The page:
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10 Discontinued Bubble Gums You’ll Never Chew Again


10 Discontinued Bubble Gums You’ll Never Chew Again

Bubble gum is a timeless candy. It’s been around for what feels like forever, and it seems as though everybody chews it. Grandparents, young kids, and everyone in between. You’d be hard pressed to find someone who doesn’t enjoy a stick of gum every once in a while. Bubble gum has a long and varied history, with several different flavors and concepts being marketed over the years. Unfortunately, some of them are gone forever. Today, we’ll be discussing ten bubble gum flavors you’ll never chew again!

10. Slush Puppie Bubble Gum

Slush Puppie can always be counted on to save the day when temperatures begin climbing in the summer months. There’s really nothing as refreshing as an ice-cold slush, and Slush Puppie has been dominating the field since the 1970s. In the 1980s, the brand decided to step outside its comfort zone and try its hand in the realm of bubble gum. This risk didn’t necessarily have the effect that they were hoping for, but the gum was still decently well received. Slush Puppie Bubble gum came in packages containing five bubble gum chunks in assorted flavors. Not to stray too far off-brand, the flavors were the same as those of their famous slushes: cherry, grape, lemon-lime, blue raspberry and orange. In keeping with the theme, the pieces were shape like paw prints. This bubble gum was, unfortunately, quite short lived. Today, there isn’t even much evidence left of its existence – just a couple nostalgic mentions of it in deep, dark corners of the Internet. It’s too bad that this business venture didn’t quite work out, but Slush Puppie is still killing the slush game, so it clearly wasn’t too much of a loss for them. In a world filled with hundreds of options for fruit flavored gums, consumers still have a lot of options very similar to this one, but it was fun to see the familiar face of the Slush Puppie mascot in a different setting.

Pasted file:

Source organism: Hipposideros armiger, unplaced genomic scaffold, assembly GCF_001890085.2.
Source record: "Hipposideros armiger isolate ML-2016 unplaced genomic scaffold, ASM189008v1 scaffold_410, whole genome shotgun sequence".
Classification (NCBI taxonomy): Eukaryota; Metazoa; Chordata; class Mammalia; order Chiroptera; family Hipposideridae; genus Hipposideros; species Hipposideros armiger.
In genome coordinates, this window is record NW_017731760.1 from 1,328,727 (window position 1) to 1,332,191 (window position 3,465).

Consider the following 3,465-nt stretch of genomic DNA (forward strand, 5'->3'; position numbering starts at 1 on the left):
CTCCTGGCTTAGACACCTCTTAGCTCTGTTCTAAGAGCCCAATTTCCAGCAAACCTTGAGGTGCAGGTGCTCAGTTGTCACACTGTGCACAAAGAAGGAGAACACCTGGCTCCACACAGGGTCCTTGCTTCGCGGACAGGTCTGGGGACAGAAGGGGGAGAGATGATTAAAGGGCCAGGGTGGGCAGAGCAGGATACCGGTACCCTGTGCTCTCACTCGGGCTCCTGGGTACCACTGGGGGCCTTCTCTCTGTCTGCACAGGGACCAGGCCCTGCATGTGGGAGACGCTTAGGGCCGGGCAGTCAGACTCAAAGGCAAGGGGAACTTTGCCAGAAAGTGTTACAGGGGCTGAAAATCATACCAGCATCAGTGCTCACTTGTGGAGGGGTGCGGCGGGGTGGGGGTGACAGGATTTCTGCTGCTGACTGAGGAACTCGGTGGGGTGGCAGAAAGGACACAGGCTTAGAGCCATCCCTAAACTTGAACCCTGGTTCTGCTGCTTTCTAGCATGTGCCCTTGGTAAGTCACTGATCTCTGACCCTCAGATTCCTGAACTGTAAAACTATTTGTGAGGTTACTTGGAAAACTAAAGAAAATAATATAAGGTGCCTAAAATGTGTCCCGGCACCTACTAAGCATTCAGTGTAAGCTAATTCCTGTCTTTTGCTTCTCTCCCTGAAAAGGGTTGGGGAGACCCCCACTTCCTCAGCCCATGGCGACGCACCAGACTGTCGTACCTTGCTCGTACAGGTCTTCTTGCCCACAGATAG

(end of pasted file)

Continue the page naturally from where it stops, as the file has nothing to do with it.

9. Adams Sour Bubble Gum

In a world overflowing with sweet, fruity gum, Adams Sour would be a refreshing change of pace. Too bad it’s a thing of the past. This sour gum was a hit in the sixties and seventies, with flavors including apple, strawberry, lemon and orange. The gum came wrapped in a package which contained five sticks, in just one of the aforementioned flavors. Sour candy definitely isn’t everyone’s cup of tea, but the gum still had a pretty strong following. Although, to be fair, people have claimed that, by today’s standards, this candy wasn’t actually all that sour. But back in the day this candy was considered one that would make your mouth pucker. In fact, sour candies are a recent trend, so this gum was really ahead of the curb. Sour candy being unusual at the time might have been a contributing factor to this gum’s downfall. Odds are it would have been a hit if it had been introduced in the nineties or 2000s. Timing really is everything. You may not know this, but Adams is the gum that started it all. It was the first gum to be commercially produced in the United States, and dates back to the late nineteenth century. Adams Sour gum is one of their many beloved flavors to be discontinued over the years, but the company has a habit of bringing back old favorites every once in a while, so all hope is not lost.  

8. Topps Bubble Gum Juice Cartons

Fruit juice and kids go hand in hand. In any given elementary school cafeteria, you’ll find a juice box in nearly every lunch pail.  This was especially true in the eighties, when parents weren’t as worried about the sugar content and viewed juice as a way for their kids to get in an extra serving of fruit. What do bubble gum and juice have to do with each other besides the fact that they’re loved by kids everywhere? The thing that tied these two seemingly unrelated food items together was their flavor. More often than not, bubble gum is flavored to taste like fruit. And so, Topps’ bubble gum brainchild was born. Packaged in boxes shaped like juice cartons, this gum came in all the classic juice flavors: grape, orange and apple. Eventually, more creative flavors like Pink Lemonade, Tropical Punch and Strawberry Shake joined the ranks as well. Granted, we have our reservations when it comes to apple juice gum, but everything else sounds pretty awesome. The pieces were shaped like rock candy and came in various shapes and sizes. This seems like one of those candies where the taste is second to the presentation. You know kids were buying these not because they were the best gum out there, but because the packaging was just that good. Congratulations to Topps for coming up with a top tier marketing gimmick. It’s a shame that Topps Bubble Gum Juice Cartons have been lost to time, because they really were a star of the eighties.

7. Skittles Bubble Gum